Did you know that about 30% of the electricity used in the U.S. is used to power things that are switched off? TVs, VCRs, and some other devices need electricity to tell when their remote controls are being used to turn them on. Some other devices use electricity when they are off for other reasons.
From Consumer Reports.
The rainforest is being burned and cut right now at an amazing rate. In only 37 years, there will be no more rainforest unless we stop destroying it.
From Wildlife Fact-File.
Millions of birds are killed by cats every year. Some scientists estimate the number of birds caught by cats every day as 4,400,000. That's a lot of birds! Cats kill lots of other animals, too.
From an article by Judy Camuso in Habitat magazine (Maine Audubon Society).
Here's some proof that the Endangered Species Act works! There are more than four times as many nesting pairs of peregrine falcons in North America than there were in 1975. The peregrine falcon might even be taken off the Endangered Species list.
From the Bangor Daily News, August 26, 1998.
Gold mining is very bad for the environment. Toxic chemicals are used in the mining process. To get one pound of gold, you have to dig up 1,500 tons of rock. 80% of all gold found in 1995 and 1996 will probably be made into jewelry. If you avoid buying gold jewelry, you will make less mining necessary.
From an article by Mark Jacobson in Natural History magazine.
Many of the world's plants and animals are in trouble! 12.5% of all plant species, one tenth of bird species, and one fourth of mammal species are in danger of becoming extinct.
From "Sightings", Nature Conservancy magazine.
Bats are the only mammals that can fly. Most of them do not drink blood, they do not get tangled in people's hair, and most of them do not have rabies (although they can get it). Bats can eat lots of insects including annoying mosquitoes. A cave such as Carlsbad Caverns in New Mexico can contain as many as one million bats. These bats may eat several tons of bugs every night. They find insects by making sounds and listening to see if they bounce off of things. This is called echolocation. You can't hear the sounds bats make, even though they are as loud as jackhammers, because they are too high-pitched for you to hear. Some bats eat fruit instead of bugs. The three species of vampire bats eat blood (They don't suck blood, they drink it.), but they don't kill their prey, and mostly eat blood from wild animals and farm animals. They seem to prefer to bite different animals in different parts of their bodies. They live in southern North America (Mexico and a few spots in the southern United States), Central America, and South America. Many insect-eating bats are killed because people think they are vampire bats. Vampire bats are small, not as big as many fruit bats. Bats actually can see quite well, but the insect-eating species don't use their eyes much because they fly at night. Most fruit bats do not use echolocation. Another interesting bat fact: According to the 1995 Grolier Multimedia Encyclopedia, the male African hammer-headed bat attracts a mate by singing. Click here to find out about Bat Conservation International and find out more about bats.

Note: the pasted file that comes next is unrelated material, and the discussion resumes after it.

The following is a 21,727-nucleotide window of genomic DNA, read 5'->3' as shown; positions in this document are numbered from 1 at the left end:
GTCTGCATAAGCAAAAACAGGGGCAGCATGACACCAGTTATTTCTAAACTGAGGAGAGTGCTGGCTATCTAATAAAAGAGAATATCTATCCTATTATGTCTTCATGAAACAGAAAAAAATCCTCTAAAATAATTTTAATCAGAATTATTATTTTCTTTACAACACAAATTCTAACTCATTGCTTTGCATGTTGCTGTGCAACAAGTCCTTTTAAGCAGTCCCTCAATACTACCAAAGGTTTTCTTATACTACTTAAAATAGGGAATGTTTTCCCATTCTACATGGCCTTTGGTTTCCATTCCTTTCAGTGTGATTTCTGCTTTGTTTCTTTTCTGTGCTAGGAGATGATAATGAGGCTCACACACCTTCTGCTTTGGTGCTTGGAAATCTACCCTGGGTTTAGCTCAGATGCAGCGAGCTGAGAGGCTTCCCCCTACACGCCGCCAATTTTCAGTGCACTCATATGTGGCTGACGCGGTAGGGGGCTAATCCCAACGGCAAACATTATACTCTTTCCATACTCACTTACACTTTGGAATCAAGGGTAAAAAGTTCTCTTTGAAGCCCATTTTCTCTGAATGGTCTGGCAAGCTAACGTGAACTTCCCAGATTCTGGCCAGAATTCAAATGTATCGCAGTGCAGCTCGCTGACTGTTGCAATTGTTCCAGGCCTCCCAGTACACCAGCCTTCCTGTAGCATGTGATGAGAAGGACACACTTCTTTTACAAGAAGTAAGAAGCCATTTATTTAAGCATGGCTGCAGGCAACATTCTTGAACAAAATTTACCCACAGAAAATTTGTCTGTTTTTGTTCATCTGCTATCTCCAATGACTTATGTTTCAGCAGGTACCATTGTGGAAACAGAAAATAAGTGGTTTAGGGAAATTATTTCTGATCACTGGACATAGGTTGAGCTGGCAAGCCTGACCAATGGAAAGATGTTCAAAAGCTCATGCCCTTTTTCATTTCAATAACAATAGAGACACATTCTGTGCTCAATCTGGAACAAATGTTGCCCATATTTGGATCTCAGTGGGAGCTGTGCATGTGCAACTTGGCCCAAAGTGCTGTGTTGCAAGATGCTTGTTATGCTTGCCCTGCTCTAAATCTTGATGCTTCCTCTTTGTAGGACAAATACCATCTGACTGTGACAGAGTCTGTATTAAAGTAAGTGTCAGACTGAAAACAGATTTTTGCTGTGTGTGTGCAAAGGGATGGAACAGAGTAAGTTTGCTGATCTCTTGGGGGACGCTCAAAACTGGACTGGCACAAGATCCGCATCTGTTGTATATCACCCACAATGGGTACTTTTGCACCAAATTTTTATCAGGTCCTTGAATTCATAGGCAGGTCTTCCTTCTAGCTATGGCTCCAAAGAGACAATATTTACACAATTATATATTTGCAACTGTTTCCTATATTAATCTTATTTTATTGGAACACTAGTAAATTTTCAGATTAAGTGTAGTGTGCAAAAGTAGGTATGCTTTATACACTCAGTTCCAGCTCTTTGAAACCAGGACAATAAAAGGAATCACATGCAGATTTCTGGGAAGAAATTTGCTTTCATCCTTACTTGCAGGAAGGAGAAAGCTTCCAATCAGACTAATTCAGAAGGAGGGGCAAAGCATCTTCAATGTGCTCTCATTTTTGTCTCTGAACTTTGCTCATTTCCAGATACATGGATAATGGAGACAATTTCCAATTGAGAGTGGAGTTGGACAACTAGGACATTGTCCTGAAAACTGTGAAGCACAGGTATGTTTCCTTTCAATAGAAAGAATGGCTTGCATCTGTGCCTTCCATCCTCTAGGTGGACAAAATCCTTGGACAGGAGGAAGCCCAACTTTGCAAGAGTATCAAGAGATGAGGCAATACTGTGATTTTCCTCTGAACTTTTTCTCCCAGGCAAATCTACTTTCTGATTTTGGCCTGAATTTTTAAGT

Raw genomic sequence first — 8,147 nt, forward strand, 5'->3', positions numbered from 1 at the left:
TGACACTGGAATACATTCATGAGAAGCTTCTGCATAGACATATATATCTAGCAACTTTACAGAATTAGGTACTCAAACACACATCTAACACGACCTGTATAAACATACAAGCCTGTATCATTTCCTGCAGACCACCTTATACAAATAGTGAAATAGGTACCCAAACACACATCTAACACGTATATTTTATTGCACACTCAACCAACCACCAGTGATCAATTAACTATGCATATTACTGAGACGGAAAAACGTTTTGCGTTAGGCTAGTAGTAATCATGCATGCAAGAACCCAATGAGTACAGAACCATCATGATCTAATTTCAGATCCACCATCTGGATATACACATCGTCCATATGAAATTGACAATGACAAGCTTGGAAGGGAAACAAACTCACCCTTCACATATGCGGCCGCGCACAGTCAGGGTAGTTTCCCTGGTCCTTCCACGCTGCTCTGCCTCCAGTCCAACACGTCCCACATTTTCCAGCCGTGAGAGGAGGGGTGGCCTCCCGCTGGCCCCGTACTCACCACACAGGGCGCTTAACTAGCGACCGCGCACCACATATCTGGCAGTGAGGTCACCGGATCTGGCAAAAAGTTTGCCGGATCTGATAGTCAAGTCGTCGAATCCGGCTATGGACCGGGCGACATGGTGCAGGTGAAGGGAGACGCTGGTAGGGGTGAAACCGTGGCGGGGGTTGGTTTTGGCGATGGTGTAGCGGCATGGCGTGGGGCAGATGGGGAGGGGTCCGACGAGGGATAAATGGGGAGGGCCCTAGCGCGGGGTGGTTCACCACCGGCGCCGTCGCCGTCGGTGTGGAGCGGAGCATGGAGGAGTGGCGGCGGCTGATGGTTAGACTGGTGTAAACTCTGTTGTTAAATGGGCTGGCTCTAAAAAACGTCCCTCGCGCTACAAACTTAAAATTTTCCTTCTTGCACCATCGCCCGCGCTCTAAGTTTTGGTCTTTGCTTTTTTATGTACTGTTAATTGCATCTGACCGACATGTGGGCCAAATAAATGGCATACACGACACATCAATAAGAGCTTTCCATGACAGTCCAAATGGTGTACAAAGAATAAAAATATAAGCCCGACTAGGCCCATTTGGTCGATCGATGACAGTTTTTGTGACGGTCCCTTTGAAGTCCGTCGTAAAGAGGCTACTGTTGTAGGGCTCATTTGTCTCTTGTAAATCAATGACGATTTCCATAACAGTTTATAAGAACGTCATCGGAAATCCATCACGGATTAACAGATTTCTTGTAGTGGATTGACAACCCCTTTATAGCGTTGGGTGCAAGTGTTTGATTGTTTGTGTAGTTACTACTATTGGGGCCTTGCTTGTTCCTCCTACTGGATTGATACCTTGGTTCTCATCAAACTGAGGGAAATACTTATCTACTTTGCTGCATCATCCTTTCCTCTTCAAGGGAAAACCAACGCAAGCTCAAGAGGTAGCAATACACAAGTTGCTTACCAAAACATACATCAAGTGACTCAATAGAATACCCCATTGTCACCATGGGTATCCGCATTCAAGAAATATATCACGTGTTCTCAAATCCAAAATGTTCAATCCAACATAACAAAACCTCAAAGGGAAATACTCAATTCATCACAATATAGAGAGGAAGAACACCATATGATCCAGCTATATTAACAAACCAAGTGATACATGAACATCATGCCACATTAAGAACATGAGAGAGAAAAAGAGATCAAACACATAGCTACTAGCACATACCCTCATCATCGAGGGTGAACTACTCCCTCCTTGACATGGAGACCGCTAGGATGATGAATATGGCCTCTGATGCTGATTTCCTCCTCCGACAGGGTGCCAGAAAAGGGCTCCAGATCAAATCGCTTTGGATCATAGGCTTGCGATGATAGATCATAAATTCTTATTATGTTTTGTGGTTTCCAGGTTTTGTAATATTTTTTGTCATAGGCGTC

Some of this information from Carlsbad Caverns by John Barnett and "Bat", 1995 Grolier Multimedia Encyclopedia
Insects are tougher and more amazing than you might think. Here are some amazing insect facts. One kind of midge larva survived a -454 degree Fahrenheit (-270 degrees C) liquid helium bath, and an African ant can walk on 140 degree F (60 degree C) sand. Don't try to drive down the road chasing a speeding horsefly; some can go 90 MPH (145 km/h). You probably don't think of insects as living very long, but inside an old log, you might find a beetle that will live to be 50 years old. One more fact: a cicada that lives in Africa can be almost as loud as a bat (read fact 7 to find out how loud a bat is).
From "Bugs You Won't Believe", Ranger Rick magazine.
You've probably heard of the frogs that have been found with extra legs or missing body parts, but did you know why they are like that? Some scientists think that the frogs are deformed because of chemicals in the water. Scientists hatched deformed frogs from eggs that were in water that they had intentionally "polluted". However, some scientists thought that the problem wasn't water pollution. They think that the problem is ultraviolet light being let through the atmosphere. When we use products with CFCs (chlorofluorocarbons), they destroy ozone in the atmosphere, letting ultraviolet light through. These scientists exposed frog eggs to UV rays. Their frogs were also deformed. Both water pollution and UV radiation may be involved. We do know that we are causing problems in frogs, and that we might be hurting ourselves and other living things, too. For more information, look at the Minnesota County School Frog Project Web page (E-mail:
From "Ask Scarlett", Ranger Rick magazine.
Birds can be amazing, too. Some birds, such as Florida scrub jays, stay with their parents and help raise their next batch of brothers and sisters. Some songbirds are amazing in another way: their brains actually get bigger in the spring when they need to sing their songs. Another fact about songbirds' heads: They grow a second layer of bone on their skulls as they get older. Scientists can tell by looking closely at a bird's head how old it is. (Don't try this at home; scientists need special training to safely hold a bird.) If you want to help birds, buy organic chocolate and shade-grown coffee. Migrating birds like the forests where these products are grown.